Recovery of a crowded object by masking the flankers: determining the locus of feature integration.

  • Chakravarthi R
  • Cavanagh P
  • 81

    Readers

    Mendeley users who have this article in their library.
  • 35

    Citations

    Citations of this article.

Abstract

Object recognition is a central function of the visual system. As a first step, the features of an object are registered; these independently encoded features are then bound together to form a single representation. Here we investigate the locus of this "feature integration" by examining crowding, a striking breakdown of this process. Crowding, an inability to identify a peripheral target surrounded by flankers, results from "excessive integration" of target and flanker features. We presented a standard crowding display with a target C flanked by four flanker C's in the periphery. We then masked only the flankers (but not the target) with one of three kinds of masks-noise, metacontrast, and object substitution-each of which interferes at progressively higher levels of visual processing. With noise and metacontrast masks (low-level masking), the crowded target was recovered, whereas with object substitution masks (high-level masking), it was not. This places a clear upper bound on the locus of interference in crowding suggesting that crowding is not a low-level phenomenon. We conclude that feature integration, which underlies crowding, occurs prior to the locus of object substitution masking. Further, our results indicate that the integrity of the flankers, but not their identification, is crucial for crowding to occur.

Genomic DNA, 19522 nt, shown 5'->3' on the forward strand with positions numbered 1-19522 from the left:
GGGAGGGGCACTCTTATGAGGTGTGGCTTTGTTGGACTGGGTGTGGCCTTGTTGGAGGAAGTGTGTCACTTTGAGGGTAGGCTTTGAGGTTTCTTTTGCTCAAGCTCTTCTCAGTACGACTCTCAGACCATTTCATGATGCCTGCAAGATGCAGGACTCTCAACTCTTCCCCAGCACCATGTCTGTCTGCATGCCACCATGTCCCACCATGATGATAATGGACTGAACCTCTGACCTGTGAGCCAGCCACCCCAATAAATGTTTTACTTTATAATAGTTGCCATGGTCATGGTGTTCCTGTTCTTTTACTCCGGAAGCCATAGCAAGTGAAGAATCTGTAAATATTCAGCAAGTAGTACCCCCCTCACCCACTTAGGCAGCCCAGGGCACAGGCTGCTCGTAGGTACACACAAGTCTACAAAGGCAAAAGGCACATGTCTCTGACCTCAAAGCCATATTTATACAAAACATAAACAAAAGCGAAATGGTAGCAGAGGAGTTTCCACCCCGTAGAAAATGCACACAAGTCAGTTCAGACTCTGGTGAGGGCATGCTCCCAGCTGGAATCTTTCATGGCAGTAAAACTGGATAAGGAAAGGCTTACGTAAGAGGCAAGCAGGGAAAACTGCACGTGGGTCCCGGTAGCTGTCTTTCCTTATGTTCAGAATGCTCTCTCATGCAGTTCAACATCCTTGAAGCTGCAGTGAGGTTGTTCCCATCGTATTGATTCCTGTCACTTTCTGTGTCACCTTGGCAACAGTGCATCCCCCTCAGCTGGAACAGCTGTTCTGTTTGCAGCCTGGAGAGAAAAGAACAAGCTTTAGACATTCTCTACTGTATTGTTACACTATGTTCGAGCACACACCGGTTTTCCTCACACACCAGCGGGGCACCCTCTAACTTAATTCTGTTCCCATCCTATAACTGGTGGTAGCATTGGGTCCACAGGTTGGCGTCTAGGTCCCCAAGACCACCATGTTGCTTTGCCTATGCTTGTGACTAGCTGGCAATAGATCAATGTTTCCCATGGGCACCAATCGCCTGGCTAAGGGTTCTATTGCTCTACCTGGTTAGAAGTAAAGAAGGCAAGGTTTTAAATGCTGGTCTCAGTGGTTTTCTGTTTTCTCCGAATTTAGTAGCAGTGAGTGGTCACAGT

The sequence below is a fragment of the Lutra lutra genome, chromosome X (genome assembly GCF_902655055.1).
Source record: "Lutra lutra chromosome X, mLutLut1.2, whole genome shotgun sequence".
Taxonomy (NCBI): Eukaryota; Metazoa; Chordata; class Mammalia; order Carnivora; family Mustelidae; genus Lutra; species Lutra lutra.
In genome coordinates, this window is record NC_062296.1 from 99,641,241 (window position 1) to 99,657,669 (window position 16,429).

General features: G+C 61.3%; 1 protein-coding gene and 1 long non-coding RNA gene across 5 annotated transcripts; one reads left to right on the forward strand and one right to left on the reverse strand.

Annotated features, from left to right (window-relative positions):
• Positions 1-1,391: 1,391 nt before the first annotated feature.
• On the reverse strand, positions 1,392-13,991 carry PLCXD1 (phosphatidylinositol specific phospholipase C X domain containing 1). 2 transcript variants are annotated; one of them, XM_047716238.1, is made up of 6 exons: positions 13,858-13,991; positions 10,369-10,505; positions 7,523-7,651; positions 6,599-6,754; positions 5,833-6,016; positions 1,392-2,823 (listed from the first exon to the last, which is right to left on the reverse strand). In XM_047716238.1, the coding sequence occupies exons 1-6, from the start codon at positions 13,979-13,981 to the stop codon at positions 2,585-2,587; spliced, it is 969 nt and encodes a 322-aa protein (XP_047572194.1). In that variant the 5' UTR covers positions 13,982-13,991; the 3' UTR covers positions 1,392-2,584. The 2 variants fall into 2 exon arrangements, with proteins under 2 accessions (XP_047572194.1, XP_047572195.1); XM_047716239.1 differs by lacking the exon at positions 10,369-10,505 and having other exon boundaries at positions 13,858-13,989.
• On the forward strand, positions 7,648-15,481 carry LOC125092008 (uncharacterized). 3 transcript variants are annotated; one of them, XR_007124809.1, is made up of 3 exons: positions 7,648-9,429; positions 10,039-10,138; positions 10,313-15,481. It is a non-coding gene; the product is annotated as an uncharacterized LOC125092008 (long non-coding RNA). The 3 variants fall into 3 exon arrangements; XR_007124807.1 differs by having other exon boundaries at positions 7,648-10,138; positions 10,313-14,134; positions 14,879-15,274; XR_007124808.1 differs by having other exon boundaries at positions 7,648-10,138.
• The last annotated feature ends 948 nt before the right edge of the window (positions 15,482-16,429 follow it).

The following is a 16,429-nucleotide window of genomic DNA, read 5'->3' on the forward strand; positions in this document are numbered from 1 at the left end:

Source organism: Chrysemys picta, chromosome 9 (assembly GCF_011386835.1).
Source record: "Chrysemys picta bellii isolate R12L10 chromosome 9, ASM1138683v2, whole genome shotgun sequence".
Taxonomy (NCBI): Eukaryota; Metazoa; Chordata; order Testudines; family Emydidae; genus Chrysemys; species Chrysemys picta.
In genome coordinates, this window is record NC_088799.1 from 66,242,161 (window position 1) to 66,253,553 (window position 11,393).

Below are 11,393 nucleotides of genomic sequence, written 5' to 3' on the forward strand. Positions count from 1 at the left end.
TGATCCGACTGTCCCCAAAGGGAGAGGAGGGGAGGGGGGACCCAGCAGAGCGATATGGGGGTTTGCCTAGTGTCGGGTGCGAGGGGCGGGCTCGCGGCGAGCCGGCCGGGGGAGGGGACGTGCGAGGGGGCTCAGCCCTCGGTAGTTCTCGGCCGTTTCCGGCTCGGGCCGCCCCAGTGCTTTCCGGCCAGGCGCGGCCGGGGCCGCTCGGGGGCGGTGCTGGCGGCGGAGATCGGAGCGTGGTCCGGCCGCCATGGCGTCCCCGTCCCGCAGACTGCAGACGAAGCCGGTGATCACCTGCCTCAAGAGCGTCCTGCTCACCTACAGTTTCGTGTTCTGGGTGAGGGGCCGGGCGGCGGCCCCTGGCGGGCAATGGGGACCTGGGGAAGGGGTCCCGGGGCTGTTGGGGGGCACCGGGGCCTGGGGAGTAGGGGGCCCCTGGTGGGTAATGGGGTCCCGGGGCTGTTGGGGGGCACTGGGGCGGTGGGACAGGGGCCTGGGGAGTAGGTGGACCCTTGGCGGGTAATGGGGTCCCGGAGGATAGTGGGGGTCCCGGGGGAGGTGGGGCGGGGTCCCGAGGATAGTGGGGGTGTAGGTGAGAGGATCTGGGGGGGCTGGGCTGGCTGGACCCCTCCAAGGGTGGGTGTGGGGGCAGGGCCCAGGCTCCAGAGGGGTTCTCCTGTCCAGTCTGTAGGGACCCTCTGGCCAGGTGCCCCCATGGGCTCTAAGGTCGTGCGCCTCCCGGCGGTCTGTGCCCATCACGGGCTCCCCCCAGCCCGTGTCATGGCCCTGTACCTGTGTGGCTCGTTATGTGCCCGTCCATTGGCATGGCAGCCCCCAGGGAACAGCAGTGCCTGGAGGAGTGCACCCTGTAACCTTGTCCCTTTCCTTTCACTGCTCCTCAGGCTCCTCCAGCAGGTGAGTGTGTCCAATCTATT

Author-supplied keywords

  • crowding
  • feature integration
  • masking
  • object recognition
  • target recovery

Get free article suggestions today

Mendeley saves you time finding and organizing research

Sign up here
Already have an account ?Sign in

Find this document

Authors

  • Ramakrishna Chakravarthi

  • P Cavanagh

Cite this document

Choose a citation style from the tabs below

Save time finding and organizing research with Mendeley

Sign up for free